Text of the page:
NewslettersRuby Lane's newsletters are designed to celebrate the antiques and art, vintage collectibles and jewelry communities around the world. Our Past Times newsletter focuses on antiques and collectibles. Our Creative Hands newsletter celebrates fine art and handcrafted jewelry on Ruby Lane. Our shop owners are frequent article contributors, sharing their expertise and their passions for the items they collect and create. Enjoy!
Subscribe Now to our Newsletters
Ruby Lane's Past Times Newsletter for October 2003
Past Times __________________________________________________________________ Joy Bradley of Joy's Antique Dolls is Even before this collecting was a mania that could affect whole __________________________________________________________________ November is almost here, and it will soon be time to think about __________________________________________________________________ Do you enjoy receiving Past Times every month? Do you know
The monthly newsletter from Ruby Lane Antiques, Collectibles,
Fine Art, and Jewelry
Welcome to Past Times!
IN THIS ISSUE:
o October HOT SHOP: Welcome to Joy's Antique Dolls
o Juliana Jewelry Identification By Sande Kattau of Kattslair
o The Numismatic Heritage of the Pilgrims by James C.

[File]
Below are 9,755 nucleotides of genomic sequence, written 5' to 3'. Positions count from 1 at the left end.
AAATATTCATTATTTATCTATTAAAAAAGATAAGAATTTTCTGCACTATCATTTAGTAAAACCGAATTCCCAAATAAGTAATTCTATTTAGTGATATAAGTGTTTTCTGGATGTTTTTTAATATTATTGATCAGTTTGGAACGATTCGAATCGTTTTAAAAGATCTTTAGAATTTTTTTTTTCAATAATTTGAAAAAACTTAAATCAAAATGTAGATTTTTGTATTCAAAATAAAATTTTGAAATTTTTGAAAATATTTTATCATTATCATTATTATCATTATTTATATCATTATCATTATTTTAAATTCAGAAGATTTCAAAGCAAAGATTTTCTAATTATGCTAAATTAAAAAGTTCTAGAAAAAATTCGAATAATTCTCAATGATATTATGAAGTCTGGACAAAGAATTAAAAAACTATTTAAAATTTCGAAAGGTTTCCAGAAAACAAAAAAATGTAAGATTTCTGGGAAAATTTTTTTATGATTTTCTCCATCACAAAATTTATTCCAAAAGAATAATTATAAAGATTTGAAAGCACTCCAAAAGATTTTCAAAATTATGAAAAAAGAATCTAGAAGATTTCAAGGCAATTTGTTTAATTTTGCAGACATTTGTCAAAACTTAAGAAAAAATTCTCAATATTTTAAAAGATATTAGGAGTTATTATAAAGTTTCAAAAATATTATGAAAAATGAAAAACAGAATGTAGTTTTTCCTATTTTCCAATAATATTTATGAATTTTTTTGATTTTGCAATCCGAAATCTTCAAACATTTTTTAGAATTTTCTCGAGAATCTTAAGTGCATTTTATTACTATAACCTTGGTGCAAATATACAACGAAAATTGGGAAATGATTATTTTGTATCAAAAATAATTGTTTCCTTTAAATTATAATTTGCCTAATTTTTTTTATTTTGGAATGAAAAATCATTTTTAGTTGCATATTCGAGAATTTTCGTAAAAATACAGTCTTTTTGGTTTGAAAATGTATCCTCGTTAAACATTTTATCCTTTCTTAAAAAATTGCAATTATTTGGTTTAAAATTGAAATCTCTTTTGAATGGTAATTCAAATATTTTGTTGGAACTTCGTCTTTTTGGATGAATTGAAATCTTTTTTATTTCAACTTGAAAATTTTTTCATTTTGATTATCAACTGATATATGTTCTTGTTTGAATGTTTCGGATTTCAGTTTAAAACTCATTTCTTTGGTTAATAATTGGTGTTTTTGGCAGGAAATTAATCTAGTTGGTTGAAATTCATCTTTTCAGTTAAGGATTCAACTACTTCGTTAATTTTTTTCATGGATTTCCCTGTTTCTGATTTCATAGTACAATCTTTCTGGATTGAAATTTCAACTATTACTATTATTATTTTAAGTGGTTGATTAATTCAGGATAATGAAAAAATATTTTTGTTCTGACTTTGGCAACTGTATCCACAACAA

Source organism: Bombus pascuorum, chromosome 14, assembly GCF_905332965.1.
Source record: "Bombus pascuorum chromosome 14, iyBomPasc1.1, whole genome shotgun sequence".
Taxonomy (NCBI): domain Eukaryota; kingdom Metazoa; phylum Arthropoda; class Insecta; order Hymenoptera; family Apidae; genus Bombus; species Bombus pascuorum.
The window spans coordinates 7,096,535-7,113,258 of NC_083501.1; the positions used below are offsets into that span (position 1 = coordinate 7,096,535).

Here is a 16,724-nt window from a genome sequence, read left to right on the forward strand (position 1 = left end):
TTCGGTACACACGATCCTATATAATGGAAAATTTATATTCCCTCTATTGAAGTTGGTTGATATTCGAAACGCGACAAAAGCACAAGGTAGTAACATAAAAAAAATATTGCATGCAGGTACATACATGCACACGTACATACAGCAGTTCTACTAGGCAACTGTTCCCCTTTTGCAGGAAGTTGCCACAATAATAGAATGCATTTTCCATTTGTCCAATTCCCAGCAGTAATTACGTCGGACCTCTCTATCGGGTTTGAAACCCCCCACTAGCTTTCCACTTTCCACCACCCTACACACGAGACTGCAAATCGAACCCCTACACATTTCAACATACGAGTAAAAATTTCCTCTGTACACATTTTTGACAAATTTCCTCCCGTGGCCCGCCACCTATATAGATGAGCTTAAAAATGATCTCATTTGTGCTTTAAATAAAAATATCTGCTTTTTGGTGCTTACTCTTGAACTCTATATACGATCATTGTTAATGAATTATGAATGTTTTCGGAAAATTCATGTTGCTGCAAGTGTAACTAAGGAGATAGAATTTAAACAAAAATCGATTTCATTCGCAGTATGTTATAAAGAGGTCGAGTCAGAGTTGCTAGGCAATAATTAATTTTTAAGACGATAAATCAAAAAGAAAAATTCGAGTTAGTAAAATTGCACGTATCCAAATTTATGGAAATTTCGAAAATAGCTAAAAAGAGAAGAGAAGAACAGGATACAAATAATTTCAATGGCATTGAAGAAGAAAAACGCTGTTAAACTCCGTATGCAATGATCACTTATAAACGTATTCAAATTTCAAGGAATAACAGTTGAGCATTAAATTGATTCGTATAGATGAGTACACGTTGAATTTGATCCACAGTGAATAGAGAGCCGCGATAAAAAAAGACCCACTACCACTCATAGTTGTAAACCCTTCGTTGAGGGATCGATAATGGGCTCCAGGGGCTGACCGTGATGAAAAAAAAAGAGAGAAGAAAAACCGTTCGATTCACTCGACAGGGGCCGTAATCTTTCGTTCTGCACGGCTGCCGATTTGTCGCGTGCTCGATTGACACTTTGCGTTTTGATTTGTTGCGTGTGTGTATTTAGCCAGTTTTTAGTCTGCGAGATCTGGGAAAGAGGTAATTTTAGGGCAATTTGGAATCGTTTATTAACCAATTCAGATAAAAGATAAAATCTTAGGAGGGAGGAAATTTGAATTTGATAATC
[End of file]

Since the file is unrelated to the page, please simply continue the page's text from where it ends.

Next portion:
Johnston Jr. of The Journal of Antiques & Collectibles
o Share Past Times with A Friend
celebrating three years on Ruby Lane. Her shop's offering
includes antique shaving items, vintage dolls, antique tools,
pottery and Victorian items. Here you'll find such fine items
as an antique porcelain creamer with pink roses, Borgfeldt
($35), a vintage artist doll "Gibson Girl" by RMB ($110), a
nesting set of vintage ashtrays ($60), and a Volume II:
Collector's Encyclopedia of Dolls ($225).
Joy's Antique Dolls pledges outstanding customer service and fast
response to all orders - always within 24 hours. And she
guarantees the authenticity of each item. Joy carefully
researches and photographs every item and guarantees each one to
be "as described or better". We invite you to visit Joy's Antique Dolls at Joy's Antique Dolls.